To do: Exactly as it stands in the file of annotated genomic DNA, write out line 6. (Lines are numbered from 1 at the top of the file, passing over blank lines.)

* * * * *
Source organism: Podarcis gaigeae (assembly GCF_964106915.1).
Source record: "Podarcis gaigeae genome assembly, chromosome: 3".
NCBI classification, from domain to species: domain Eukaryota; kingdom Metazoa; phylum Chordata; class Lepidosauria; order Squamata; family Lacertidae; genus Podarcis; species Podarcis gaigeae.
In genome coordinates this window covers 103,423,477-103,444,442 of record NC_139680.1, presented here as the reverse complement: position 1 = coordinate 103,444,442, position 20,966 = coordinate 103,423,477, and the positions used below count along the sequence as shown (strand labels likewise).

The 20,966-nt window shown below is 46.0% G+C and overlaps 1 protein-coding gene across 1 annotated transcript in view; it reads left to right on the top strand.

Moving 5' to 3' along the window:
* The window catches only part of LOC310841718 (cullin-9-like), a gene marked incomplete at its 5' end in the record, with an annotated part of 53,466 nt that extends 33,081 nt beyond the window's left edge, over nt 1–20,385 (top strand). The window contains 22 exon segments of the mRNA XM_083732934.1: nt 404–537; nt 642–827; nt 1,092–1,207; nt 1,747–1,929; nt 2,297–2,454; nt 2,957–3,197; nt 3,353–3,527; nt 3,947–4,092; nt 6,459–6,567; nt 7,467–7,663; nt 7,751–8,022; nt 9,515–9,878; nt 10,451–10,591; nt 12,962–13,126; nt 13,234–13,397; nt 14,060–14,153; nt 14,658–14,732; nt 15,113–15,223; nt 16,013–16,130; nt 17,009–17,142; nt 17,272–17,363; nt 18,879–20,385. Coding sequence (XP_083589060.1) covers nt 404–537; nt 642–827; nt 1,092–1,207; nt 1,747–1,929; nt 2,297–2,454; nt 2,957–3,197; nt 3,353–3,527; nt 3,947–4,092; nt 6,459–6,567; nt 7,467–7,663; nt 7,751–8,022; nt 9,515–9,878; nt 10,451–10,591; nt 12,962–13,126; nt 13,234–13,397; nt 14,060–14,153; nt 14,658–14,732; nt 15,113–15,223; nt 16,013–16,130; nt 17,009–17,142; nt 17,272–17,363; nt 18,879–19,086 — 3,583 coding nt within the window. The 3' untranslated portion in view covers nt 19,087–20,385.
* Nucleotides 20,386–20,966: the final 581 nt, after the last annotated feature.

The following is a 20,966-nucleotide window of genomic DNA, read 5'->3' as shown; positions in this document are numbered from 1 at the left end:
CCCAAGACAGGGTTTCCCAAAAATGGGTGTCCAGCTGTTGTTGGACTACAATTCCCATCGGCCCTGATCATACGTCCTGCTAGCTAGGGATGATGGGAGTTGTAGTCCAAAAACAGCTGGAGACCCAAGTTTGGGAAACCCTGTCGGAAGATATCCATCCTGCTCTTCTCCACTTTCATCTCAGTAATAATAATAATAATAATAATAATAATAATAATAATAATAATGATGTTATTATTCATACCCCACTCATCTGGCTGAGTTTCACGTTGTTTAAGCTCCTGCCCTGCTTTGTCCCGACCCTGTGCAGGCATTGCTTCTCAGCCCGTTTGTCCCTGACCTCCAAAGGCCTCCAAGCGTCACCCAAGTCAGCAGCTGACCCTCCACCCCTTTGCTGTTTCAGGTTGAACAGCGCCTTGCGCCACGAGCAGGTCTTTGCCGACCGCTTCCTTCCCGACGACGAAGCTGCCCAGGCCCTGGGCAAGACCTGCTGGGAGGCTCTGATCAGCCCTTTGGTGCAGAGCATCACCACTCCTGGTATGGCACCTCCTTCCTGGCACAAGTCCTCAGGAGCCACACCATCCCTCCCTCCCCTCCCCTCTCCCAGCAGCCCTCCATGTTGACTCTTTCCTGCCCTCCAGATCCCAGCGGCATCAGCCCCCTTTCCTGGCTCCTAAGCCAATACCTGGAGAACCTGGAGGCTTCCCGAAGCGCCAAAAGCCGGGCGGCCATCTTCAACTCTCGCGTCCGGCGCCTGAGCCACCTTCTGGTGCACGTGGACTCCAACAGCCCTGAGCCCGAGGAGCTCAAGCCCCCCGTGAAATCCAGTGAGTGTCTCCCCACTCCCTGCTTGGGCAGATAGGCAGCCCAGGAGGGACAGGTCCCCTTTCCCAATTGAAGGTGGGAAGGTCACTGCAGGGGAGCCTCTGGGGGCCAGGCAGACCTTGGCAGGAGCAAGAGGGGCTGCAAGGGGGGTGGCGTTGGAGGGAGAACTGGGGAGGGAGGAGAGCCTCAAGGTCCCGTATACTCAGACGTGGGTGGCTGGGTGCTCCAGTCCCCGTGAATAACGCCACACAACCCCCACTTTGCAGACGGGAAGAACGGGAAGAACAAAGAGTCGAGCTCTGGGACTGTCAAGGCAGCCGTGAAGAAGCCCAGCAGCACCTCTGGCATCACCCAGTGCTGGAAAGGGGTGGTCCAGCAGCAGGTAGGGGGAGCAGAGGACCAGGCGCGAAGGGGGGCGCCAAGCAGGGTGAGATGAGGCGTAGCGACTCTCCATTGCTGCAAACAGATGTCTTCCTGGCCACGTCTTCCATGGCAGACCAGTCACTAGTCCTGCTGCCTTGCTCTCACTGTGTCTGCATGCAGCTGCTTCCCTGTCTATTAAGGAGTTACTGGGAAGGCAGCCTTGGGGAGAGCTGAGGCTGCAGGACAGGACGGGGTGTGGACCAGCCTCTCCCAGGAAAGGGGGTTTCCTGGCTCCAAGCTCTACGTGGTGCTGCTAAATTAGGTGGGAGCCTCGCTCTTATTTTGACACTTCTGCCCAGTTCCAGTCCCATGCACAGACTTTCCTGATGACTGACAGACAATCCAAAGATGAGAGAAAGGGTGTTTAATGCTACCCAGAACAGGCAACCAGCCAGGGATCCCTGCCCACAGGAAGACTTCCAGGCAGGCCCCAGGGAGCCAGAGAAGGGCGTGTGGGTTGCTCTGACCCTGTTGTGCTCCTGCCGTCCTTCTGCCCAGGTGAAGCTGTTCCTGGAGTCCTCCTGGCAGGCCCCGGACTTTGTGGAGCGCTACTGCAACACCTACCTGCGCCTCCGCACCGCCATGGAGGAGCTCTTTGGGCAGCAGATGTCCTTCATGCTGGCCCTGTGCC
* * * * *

Moving 5' to 3' along the window: